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The still-unidentified whistleblower behind the release of the Panama Papers, 11.5 million documents detailing the practices of international tax evaders, spoke out on Friday to explain the motivation for the leak, praise NSA whistleblower Edward Snowden, and assert that the response of governments to the revelation has been insufficient.

“For the record, I do not work for any government or intelligence agency, directly or as a contractor, and I never have,” The Guardian quoted the leaker as saying. “My viewpoint is entirely my own.”

From The Guardian:

The whistleblower said the leak of 11.5m documents from the Panamanian law firm Mossack Fonseca had triggered a “new, encouraging global debate”, thanks to the publication last month of stories by an international consortium of newspapers, including the Guardian.

“Shell companies are often associated with the crime of tax evasion. But the Panama Papers show beyond a shadow of a doubt that although shell companies are not illegal, by definition they are used to carry out a wide array of serious crimes,” the source wrote. “Income inequality is one of the defining issues of our time.”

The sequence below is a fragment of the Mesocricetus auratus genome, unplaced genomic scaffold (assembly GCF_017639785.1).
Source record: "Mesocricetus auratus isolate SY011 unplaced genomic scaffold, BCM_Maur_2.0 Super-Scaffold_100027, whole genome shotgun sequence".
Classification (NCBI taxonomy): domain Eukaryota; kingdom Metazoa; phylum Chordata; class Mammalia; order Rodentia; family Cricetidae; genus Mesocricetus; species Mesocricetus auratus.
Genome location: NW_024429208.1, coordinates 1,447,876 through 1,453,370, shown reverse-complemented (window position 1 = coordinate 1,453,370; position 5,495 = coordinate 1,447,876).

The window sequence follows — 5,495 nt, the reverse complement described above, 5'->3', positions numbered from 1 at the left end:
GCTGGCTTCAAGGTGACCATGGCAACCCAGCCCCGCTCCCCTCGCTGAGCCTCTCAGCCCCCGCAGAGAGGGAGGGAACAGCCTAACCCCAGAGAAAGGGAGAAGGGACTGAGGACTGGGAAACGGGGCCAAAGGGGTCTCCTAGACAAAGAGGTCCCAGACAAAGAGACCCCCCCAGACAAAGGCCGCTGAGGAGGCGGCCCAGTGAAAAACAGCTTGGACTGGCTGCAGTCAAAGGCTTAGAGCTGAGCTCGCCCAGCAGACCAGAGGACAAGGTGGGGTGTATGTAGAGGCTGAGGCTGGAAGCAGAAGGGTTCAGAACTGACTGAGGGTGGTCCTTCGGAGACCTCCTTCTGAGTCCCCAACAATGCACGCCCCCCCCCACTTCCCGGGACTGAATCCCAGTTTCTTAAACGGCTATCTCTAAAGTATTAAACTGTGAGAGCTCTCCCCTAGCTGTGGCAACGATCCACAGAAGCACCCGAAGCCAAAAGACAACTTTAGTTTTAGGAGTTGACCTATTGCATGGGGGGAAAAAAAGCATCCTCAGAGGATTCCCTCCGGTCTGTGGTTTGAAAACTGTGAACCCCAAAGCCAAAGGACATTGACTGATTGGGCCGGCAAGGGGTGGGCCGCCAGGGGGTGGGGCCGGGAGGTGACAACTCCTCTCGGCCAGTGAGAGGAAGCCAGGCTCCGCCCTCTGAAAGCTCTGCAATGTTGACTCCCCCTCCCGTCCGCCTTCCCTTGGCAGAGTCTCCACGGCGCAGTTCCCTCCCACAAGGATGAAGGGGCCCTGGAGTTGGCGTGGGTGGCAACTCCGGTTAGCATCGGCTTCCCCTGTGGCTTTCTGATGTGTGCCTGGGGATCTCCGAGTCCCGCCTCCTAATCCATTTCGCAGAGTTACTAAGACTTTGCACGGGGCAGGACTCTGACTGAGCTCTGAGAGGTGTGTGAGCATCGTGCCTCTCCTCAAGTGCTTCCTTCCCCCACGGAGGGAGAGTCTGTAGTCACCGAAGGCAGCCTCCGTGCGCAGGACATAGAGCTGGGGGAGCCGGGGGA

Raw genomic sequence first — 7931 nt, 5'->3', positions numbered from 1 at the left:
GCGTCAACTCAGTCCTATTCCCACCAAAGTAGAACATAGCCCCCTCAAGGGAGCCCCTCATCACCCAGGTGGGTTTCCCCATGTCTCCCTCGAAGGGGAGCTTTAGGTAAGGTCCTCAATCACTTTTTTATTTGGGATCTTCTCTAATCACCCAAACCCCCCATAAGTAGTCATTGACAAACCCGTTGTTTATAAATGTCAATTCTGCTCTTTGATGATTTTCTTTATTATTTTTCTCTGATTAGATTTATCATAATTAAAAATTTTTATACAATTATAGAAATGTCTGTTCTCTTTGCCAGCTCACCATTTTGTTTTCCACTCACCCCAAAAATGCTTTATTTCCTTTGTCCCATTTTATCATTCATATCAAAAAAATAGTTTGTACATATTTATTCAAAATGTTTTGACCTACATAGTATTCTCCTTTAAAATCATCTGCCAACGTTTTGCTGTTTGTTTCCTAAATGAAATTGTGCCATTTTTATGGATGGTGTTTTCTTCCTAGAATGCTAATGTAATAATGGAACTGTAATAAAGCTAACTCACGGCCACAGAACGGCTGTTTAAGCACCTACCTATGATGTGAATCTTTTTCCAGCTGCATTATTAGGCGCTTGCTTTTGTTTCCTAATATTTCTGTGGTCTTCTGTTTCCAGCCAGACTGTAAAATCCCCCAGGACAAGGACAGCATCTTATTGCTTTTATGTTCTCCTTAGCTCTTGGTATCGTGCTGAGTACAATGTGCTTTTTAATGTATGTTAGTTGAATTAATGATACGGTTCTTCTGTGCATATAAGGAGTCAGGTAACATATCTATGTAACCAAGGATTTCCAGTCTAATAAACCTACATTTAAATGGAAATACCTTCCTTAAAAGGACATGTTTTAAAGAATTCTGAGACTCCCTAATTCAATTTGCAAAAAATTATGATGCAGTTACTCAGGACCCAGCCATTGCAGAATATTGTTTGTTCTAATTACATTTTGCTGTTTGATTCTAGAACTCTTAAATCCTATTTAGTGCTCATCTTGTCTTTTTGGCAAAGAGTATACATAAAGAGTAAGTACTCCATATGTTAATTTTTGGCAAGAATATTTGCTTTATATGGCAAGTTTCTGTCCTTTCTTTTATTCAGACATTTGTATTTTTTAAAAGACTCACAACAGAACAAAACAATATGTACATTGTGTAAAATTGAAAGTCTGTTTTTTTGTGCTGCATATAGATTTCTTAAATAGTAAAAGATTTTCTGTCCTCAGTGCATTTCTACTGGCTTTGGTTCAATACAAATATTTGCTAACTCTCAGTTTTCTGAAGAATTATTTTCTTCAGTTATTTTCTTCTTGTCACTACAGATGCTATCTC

“The prevailing media narrative thus far has focused on the scandal of what is allowed and legal in this system. What is allowed is indeed scandalous and must be changed.” …

The source was also critical of governments, in particular over their harsh treatment of whistleblowers. They appear to have been inspired at least in part by the example of Edward Snowden, who in 2013 revealed how the US and UK routinely monitor the communications of their own citizens. The Obama administration has charged Snowden with espionage and he was “stranded in Moscow”.

“For his revelations about the NSA, he [Snowden] deserves a hero’s welcome and a substantial prize, not banishment,” the source said. …

Despite some positive steps, the UK government needed to do more, the source said: “The UK still has a vital role to play in ending financial secrecy on various island territories, which are unquestionably the cornerstone of institutional corruption worldwide.”

The whistleblower was generally underwhelmed by official reaction to the leak. In New Zealand, the prime minister, John Key, had been “curiously quiet” about his country’s role in enabling “financial fraud” in the Cook Islands. In the US, tax evasion could not be fixed, the source argued, while politicians relied on the super-rich for campaign funding.

Read more.

—Posted by Alexander Reed Kelly.

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